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Inhaltsbereich: Institut für Arbeitsmarkt- und Berufsforschung

Labour mobility within the EU in the context of enlargement and the functioning of the transitional arrangements

Project Number

1003

Head of Project

Project Staff


Project Start

November 2007

End of Project

December 2008

Abstract

In the course of the last two enlargement rounds of the European Union (EU), transitional periods have been agreed which allow to restrict the free movement of workers. Transitional periods for the free movement of workers have been agreed with eight new Member States from Central and Eastern Europe, which joined the EU at May 1 2004 (NMS-8), and with the two new Member States (NMS-2) which joined the EU at January 1, 2007. Moreover, Turkey and the countries in the Western Balkan have the status of an accession candidate or potential accession candidate, such that the free movement of workers is an important issue for labour mobility between the incumbent EU Member States and these countries in the future. According to Eurostat (2007), some 1.8 millions persons from the ten new Member States (NMS-10) from Central and Eastern Europe resided in the EU-15 by the end of 2005. While migration flows from the NMS-8 into many EU-15 countries have been modest since 2004, other countries such as the UK and Ireland have experienced substantial migration from there since enlargement. There have been also substantial migration flows from the NMS-2 to Spain and Italy since the beginning of this decade. Beyond economic aspects, the selective application of restrictions for the free movement of workers has influenced the direction and structure of migration flows between the EU and the new Member States, which have subsequently affected labour markets and the economies of the receiving and sending countries. According to the 2+3+2 formula for the transitional periods, the 2 year period for the NMS-2 expires by the end of 2008, and the 5 year period for the NMS-8 in 2009. The European Council will review the functioning of the transitional periods on basis of a report from the Commission two years after the enlargement and further Commission reports may be requested by any of the Member States concerned.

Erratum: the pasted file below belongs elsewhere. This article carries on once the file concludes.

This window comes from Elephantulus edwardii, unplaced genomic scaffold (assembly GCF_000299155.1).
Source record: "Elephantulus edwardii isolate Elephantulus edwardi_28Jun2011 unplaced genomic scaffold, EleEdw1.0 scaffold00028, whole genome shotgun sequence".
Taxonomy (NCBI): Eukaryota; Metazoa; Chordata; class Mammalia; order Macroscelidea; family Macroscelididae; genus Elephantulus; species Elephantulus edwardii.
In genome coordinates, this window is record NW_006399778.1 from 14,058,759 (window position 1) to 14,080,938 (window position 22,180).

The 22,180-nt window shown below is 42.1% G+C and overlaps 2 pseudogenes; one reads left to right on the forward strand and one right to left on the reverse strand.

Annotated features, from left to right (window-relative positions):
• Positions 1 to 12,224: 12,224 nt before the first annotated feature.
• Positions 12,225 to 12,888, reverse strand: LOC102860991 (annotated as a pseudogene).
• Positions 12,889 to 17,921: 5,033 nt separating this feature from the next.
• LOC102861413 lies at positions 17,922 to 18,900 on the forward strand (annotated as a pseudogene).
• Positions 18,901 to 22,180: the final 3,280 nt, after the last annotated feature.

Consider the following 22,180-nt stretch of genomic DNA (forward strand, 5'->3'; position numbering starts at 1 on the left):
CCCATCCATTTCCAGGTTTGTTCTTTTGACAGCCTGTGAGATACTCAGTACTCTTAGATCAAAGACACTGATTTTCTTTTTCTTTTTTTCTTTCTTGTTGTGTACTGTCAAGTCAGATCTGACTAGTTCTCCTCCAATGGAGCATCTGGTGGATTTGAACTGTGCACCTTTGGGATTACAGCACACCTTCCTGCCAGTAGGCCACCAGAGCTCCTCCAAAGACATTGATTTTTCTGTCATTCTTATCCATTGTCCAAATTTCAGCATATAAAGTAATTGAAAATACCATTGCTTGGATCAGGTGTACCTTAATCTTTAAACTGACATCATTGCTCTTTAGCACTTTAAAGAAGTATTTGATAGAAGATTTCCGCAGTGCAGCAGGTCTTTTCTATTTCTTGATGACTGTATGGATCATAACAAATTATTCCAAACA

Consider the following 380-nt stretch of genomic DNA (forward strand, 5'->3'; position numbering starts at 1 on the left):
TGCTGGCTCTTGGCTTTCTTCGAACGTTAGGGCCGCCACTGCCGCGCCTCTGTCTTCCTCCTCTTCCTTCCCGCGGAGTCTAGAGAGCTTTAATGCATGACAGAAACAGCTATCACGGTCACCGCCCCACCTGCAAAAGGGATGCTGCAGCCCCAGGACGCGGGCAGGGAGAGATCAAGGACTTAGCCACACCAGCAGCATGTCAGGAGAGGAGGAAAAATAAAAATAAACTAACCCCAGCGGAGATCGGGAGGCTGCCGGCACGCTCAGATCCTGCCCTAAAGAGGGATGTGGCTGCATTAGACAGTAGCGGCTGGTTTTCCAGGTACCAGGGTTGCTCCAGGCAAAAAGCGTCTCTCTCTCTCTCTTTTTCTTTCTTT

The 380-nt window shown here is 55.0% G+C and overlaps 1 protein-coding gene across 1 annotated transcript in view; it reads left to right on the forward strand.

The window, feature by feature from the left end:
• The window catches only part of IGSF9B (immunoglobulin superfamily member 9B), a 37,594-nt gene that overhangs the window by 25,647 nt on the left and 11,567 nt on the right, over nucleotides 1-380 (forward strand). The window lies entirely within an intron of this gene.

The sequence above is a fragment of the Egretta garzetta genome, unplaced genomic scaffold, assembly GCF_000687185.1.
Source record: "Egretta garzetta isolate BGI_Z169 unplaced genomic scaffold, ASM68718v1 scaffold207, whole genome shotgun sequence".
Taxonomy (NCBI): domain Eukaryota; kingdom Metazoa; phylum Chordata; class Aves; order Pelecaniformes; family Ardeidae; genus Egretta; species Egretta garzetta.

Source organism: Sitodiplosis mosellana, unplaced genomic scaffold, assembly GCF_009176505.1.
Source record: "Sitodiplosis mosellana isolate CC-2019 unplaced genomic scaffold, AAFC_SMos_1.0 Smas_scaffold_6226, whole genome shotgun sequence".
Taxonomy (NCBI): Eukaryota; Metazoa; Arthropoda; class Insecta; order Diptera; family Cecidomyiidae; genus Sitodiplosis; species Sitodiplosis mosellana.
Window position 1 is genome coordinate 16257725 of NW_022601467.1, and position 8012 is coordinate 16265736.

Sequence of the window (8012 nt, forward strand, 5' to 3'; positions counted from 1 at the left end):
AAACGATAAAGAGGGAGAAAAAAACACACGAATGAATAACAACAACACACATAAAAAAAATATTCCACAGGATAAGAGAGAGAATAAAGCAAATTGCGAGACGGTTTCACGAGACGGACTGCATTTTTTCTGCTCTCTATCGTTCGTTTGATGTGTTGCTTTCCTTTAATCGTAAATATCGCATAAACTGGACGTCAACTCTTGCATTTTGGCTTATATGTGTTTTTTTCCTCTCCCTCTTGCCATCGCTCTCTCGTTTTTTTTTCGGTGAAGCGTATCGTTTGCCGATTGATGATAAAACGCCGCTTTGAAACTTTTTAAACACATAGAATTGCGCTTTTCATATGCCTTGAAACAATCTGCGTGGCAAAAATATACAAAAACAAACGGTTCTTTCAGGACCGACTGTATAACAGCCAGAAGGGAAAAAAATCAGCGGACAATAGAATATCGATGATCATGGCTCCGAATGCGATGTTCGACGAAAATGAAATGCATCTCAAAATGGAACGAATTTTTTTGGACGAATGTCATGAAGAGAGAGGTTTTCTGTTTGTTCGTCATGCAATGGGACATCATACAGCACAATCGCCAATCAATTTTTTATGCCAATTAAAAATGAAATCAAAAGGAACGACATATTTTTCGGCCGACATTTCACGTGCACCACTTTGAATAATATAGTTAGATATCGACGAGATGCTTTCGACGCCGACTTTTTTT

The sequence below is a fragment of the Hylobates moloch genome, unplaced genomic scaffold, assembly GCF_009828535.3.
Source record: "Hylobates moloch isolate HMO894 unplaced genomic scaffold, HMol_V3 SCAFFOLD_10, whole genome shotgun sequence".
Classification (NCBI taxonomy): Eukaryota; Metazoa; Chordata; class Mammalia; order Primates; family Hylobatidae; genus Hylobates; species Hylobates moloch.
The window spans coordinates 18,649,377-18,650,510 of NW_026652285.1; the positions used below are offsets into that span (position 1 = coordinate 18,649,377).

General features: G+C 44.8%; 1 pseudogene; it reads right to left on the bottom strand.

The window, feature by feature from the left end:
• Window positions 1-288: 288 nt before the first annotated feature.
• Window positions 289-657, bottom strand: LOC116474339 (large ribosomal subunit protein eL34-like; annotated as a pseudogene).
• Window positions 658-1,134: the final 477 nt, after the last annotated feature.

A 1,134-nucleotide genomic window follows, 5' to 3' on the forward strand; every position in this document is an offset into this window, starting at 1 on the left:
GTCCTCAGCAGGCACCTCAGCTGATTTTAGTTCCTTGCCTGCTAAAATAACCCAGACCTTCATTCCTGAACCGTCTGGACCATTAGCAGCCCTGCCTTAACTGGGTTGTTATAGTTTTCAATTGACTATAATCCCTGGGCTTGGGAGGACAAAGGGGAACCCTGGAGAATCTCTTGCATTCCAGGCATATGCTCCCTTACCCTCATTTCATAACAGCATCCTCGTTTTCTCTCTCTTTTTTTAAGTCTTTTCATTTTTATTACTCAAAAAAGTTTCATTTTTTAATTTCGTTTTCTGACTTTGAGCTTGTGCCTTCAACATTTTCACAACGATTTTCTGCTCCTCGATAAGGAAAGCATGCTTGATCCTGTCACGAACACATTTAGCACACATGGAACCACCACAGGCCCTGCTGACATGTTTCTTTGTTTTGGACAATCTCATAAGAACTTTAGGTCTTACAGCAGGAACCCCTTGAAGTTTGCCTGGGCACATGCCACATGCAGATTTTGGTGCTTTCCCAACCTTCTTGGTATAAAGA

Against this background, the European Commission aims two main objectives: First, to assess the impact of the transitional periods on the size, destination, and structure of labour mobility and the subsequent economic and social effects on the destination and sending countries. Second, to review critically the different estimation strategies which have been carried out before enlargement and to estimate the potential flows from the ten new Member States and the Candidate Countries.
The study will adress the first objective by a comprehensive analysis of the data on the size and the structure of migration flows, by an assessment of the impact of actual and potential labour mobility on the labour markets and economies in the sending and destination countries on basis of several simulation models, and by a complementary analysis of the impact of labour mobility on the brain drain, gender issues and social cohesion.

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